‘Culture of Connectivity’ Forcing Enterprises to Change

An exploding ‘Culture of Connectivity’ is forcing enterprises around the world to change the way they do business faster than ever before or risk the opportunities of Hyperconnectivity passing them by.

A new global IDC study sponsored by Nortel found that not only is the speed of technology adoption accelerating – impacting business policy and IT investment – but the global workforce is increasingly expecting employers to provide similar levels of “everywhere, all the time” connectivity.

The IDC study of close to 2,400 people across 17 countries found that 16 percent of workers surveyed are already “hyperconnected”, fully embracing a world of multiple devices and intense use of new communications applications.

The hyperconnected worker uses a minimum of seven devices for work and personal access plus at least nine applications like IM, text messaging, web conferencing and social networks. Even more significant, the hyperconnected are closely followed by a large second group of 36 percent designated as “increasingly connected” who use a minimum of four devices for work and personal access to six or more applications. As the increasingly connected advance in capabilities – and changing demographics of the workforce are factored in – the study predicts that hyperconnected business users will likely rise to 40 percent in five years.

“The results of this study send a clear message to today’s business – the hyperconnected workforce is coming and you’d better be ready,” said John Gantz, chief research officer and senior vice president at IDC. “The study found that 16 percent of the global workforce is hyperconnected today, and will grow to 40 percent in just a few years. This means that the surveyed workforce isn’t just migrating towards Hyperconnectivity – it is stampeding to it. Businesses that embrace this have an opportunity to increase productivity and ability to compete in the global marketplace.”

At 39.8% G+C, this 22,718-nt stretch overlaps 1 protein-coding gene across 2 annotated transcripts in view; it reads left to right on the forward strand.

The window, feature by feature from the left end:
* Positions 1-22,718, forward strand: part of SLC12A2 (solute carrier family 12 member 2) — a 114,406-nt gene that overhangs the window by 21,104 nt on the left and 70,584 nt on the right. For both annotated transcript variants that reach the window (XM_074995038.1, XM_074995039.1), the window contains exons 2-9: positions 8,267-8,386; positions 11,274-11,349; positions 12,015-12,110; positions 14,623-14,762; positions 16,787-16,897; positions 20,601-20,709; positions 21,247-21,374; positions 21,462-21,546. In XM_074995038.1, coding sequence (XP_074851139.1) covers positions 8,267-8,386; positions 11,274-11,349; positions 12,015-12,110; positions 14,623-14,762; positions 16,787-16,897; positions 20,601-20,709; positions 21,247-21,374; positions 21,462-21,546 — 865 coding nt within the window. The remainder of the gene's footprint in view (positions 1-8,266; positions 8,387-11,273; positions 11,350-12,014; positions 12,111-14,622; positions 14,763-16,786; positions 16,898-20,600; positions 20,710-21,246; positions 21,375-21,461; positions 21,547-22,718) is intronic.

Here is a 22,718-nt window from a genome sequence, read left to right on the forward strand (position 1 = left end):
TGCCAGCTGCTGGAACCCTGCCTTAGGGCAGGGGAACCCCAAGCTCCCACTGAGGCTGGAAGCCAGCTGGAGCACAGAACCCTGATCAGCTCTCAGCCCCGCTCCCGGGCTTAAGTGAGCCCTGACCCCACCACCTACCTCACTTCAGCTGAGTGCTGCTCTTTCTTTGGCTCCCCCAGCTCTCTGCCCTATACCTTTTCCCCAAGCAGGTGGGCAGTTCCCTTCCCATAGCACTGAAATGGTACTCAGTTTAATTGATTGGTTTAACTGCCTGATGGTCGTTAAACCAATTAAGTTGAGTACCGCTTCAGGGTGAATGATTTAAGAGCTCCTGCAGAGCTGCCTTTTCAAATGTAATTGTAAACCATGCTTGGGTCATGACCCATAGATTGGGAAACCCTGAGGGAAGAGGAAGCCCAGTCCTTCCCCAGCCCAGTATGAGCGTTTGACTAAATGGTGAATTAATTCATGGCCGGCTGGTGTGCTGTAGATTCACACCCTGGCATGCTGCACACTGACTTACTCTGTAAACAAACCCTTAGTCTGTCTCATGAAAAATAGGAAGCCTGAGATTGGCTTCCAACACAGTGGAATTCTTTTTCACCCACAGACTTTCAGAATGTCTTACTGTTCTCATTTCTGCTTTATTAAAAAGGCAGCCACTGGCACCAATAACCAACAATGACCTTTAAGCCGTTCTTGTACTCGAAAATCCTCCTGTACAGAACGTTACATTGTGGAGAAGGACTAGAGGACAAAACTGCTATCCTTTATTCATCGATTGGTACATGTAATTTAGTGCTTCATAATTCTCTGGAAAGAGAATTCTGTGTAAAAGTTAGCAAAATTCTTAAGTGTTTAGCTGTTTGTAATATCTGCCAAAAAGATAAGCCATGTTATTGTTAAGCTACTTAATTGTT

“For more than a year, Nortel has been emphasizing the profound global implications of Hyperconnectivity – on the enterprise and its IT strategy. For some, these IDC study findings are a final wake-up call that they risk losing productivity and profitability if they ignore this exploding culture of connectivity,” said John Roese, chief technology officer, Nortel. “For others, it confirms that Hyperconnectivity can represent huge opportunities if they choose to embrace this megatrend. These organizations can lead with critical changes to technology and business process that help them thrive as progressive enterprises.”

“As a CIO, I’m seeing the demands from this culture of connectivity increasing every day,” said Steve Bandrowzak, chief information officer, Nortel. “The IDC study really drives home that the challenges and opportunities of Hyperconnectivity could be unlike anything CIOs and IT professionals have ever experienced before. It’s time for corporate management and IT to re-examine their current IT investments and business technology strategies, leveraging new tools like unified communications while preparing to modify personnel policies, security regimes and business practices.”

This evolution towards increasing levels of connectivity will have a profound impact on enterprises, creating challenges in managing these new tools of connectivity while providing information securely and reliably, and ensuring that this connectivity is productive.

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